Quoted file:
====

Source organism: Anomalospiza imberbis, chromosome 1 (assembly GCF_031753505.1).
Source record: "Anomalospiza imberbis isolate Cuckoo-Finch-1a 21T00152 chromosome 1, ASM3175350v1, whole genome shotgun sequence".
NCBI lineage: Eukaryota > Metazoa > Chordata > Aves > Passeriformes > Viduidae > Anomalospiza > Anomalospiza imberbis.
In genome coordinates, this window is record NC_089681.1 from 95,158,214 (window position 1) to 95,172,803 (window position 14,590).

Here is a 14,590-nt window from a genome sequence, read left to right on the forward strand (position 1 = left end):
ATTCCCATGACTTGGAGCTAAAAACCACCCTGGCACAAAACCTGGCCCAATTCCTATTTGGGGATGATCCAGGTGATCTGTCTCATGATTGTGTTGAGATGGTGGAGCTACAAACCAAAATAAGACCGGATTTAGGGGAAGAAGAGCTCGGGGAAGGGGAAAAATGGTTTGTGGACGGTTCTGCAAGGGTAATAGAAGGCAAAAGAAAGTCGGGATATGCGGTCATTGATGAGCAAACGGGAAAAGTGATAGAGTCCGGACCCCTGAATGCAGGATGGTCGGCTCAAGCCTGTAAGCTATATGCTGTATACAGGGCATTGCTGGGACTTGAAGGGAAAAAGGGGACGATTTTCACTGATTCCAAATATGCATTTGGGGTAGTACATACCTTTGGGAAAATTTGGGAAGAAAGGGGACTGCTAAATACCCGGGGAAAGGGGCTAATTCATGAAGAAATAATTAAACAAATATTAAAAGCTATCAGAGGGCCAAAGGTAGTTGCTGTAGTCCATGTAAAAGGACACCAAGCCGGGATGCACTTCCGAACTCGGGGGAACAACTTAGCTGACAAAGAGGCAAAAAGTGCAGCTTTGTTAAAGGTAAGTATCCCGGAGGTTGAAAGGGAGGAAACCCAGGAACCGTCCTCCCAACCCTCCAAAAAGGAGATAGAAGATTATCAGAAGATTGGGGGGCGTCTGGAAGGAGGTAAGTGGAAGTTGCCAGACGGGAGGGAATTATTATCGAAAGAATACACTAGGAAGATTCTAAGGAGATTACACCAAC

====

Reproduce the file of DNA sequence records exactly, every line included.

Source organism: Anomalospiza imberbis, chromosome 1 (assembly GCF_031753505.1).
Source record: "Anomalospiza imberbis isolate Cuckoo-Finch-1a 21T00152 chromosome 1, ASM3175350v1, whole genome shotgun sequence".
NCBI lineage: Eukaryota > Metazoa > Chordata > Aves > Passeriformes > Viduidae > Anomalospiza > Anomalospiza imberbis.
In genome coordinates, this window is record NC_089681.1 from 95,158,214 (window position 1) to 95,172,803 (window position 14,590).

Here is a 14,590-nt window from a genome sequence, read left to right on the forward strand (position 1 = left end):
ATTCCCATGACTTGGAGCTAAAAACCACCCTGGCACAAAACCTGGCCCAATTCCTATTTGGGGATGATCCAGGTGATCTGTCTCATGATTGTGTTGAGATGGTGGAGCTACAAACCAAAATAAGACCGGATTTAGGGGAAGAAGAGCTCGGGGAAGGGGAAAAATGGTTTGTGGACGGTTCTGCAAGGGTAATAGAAGGCAAAAGAAAGTCGGGATATGCGGTCATTGATGAGCAAACGGGAAAAGTGATAGAGTCCGGACCCCTGAATGCAGGATGGTCGGCTCAAGCCTGTAAGCTATATGCTGTATACAGGGCATTGCTGGGACTTGAAGGGAAAAAGGGGACGATTTTCACTGATTCCAAATATGCATTTGGGGTAGTACATACCTTTGGGAAAATTTGGGAAGAAAGGGGACTGCTAAATACCCGGGGAAAGGGGCTAATTCATGAAGAAATAATTAAACAAATATTAAAAGCTATCAGAGGGCCAAAGGTAGTTGCTGTAGTCCATGTAAAAGGACACCAAGCCGGGATGCACTTCCGAACTCGGGGGAACAACTTAGCTGACAAAGAGGCAAAAAGTGCAGCTTTGTTAAAGGTAAGTATCCCGGAGGTTGAAAGGGAGGAAACCCAGGAACCGTCCTCCCAACCCTCCAAAAAGGAGATAGAAGATTATCAGAAGATTGGGGGGCGTCTGGAAGGAGGTAAGTGGAAGTTGCCAGACGGGAGGGAATTATTATCGAAAGAATACACTAGGAAGATTCTAAGGAGATTACACCAAC